Description: Consultants help companies or other clients solve their business problems by providing support around a range of strategic and/or operational issues. Consultants are expected to be experts on their assigned projects or cases and are expected to know how to ask good questions, collect data, and compile information into meaningful advice. Corporations, governments, and nonprofit institutions all use consultants. Some tasks performed by consultants include conducting detailed industry analyses or devising key strategic initiatives for their clients. A graduate of a biomedical program, if pursuing a career in consulting, generally does so as an employee of a general management consulting firm, as an employee of a life sciences-specific boutique firm, or as a government contractor. Entry-level consultants, including PhD graduates, tend to be hired by larger firms initially. This is likely due to the fact that large firms have the most resources available for training new hires. It is not uncommon for consultants to later move to smaller firms. Often cited attractions are highly motivated colleagues, variety of projects, turnaround on results, and value of the work from a business perspective. The expanding knowledge base is perceived to be valuable as well with respect to career differentiation. Consulting can involve a tremendous amount of traveling, which can be enjoyable or not depending on circumstances.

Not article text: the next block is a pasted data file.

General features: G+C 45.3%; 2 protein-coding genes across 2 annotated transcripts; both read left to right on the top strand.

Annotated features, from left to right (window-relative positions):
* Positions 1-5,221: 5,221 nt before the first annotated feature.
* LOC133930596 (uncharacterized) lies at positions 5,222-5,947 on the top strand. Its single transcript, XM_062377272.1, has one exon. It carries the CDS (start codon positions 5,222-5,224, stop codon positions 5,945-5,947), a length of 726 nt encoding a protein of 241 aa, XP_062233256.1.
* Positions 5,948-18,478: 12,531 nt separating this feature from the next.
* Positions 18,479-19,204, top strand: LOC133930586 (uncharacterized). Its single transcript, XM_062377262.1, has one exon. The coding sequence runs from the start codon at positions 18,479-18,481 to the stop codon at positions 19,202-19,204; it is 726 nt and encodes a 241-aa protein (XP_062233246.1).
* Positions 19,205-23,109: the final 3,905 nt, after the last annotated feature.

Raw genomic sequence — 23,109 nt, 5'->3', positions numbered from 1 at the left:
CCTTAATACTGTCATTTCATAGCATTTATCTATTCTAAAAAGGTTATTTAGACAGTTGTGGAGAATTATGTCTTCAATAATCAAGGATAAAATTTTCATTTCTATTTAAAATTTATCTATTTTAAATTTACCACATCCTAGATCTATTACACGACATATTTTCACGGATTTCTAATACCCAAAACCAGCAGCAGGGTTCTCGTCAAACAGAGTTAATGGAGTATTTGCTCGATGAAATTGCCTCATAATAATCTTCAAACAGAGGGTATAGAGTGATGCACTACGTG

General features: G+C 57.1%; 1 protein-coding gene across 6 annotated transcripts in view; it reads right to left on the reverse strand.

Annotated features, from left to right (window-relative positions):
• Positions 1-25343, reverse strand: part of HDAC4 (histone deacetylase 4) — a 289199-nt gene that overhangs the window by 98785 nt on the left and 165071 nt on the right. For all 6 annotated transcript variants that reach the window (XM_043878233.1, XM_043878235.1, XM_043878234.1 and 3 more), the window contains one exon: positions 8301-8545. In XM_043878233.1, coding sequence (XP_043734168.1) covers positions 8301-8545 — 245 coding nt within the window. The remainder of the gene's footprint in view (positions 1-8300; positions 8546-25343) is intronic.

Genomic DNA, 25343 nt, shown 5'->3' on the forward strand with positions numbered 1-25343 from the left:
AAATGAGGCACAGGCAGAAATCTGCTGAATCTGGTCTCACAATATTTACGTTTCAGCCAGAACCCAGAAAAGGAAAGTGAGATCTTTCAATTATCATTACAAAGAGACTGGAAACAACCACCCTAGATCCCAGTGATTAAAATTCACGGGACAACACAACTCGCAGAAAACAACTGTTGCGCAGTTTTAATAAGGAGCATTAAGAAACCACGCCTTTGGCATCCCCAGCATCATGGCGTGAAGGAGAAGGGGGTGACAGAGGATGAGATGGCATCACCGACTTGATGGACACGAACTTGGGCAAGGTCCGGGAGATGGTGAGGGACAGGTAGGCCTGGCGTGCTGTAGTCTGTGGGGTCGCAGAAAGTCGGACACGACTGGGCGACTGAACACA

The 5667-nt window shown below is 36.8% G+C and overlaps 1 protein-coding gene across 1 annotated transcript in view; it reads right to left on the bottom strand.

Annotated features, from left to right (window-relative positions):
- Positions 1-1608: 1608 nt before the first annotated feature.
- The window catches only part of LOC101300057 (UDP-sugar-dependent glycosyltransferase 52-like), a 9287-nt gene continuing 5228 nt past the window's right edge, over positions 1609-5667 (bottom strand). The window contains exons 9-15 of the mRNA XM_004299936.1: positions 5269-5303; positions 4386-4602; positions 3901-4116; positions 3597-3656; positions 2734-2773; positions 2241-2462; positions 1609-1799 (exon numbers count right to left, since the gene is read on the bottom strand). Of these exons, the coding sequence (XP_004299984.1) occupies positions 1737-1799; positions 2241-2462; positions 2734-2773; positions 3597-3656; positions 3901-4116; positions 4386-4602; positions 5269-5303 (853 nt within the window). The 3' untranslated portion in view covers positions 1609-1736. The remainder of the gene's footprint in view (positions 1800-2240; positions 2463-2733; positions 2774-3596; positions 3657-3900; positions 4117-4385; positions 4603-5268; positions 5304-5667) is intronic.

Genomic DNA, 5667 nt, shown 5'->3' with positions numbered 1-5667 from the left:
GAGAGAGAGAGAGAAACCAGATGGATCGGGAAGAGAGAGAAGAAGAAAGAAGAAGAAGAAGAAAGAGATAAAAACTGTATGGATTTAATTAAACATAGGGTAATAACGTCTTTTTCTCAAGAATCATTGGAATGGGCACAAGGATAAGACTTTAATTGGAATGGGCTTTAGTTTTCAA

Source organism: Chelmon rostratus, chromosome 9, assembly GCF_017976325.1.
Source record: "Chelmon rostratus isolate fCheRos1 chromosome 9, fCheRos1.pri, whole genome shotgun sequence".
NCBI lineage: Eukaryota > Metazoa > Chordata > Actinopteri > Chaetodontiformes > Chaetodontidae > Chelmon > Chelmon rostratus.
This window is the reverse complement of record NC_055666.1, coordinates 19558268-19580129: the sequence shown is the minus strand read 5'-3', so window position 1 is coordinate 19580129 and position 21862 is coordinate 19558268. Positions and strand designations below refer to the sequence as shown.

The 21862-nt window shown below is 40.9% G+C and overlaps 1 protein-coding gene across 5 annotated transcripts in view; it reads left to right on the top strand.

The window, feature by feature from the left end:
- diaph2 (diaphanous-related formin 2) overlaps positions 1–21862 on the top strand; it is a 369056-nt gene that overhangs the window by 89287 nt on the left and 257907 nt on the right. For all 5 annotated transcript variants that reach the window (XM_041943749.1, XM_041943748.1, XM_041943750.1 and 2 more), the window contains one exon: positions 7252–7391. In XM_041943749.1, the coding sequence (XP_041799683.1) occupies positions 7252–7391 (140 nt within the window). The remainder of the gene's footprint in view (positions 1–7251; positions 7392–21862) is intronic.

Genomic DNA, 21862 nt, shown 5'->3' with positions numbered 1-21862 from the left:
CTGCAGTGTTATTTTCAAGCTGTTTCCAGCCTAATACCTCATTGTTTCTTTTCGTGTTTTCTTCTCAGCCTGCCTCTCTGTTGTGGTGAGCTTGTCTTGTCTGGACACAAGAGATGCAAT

Advantages of an advanced degree: An advanced degree (PhD or MD) is an advantageous route for any position in a consulting firm. What’s key, however, is how well one can think on their feet when given a project and the analytical approach brought to the table to solve the problem. It is extraordinarily important to be effective in communicating the framework and solution to your clients. Critical thinking and communication are all the skills one obtained during graduate training. A postdoctoral experience is not necessarily advantageous.
Key competencies: Essential skills include: ability to work effectively in a team and communicate clearly with professionals of different backgrounds. Good consultants also must have excellent analytical and problem solving skills, time management skills; and leadership skills.
On-campus student organizations: Penn Biotech Group (PBG) Health Care Consulting; Penn Graduate Consulting Group (PGCG)
First steps: Even though a consulting career does not require additional training prior to landing a job, there are things one can do to boost the chance of gaining the first position. These include seeking out consulting internship opportunities, getting involved in activities that demonstrate leadership and organization skills, attending information session, and networking with professionals in this field to learn more about the jobs.
BGS alumni are employed by a variety of consulting companies. Examples include: McKinsey & Company, Boston Consulting Group, and Schireson Associates.
- Resources on Consulting for PhDs and Post-Docs | Penn Career Services
- Vijaysree Venkatraman, The Science Careers guide to consulting careers for Ph.D. scientists | Science Careers
- Carly Loeb, Careers After the PhD: A Primer on Consulting | BenchFly
- S. Donaldson, Transitioning from PhD to consulting | University College London
- What Do Consultants DO, Exactly? | Hello PhD podcast
- Consulting | Johns Hopkins Biomedical Careers Initiative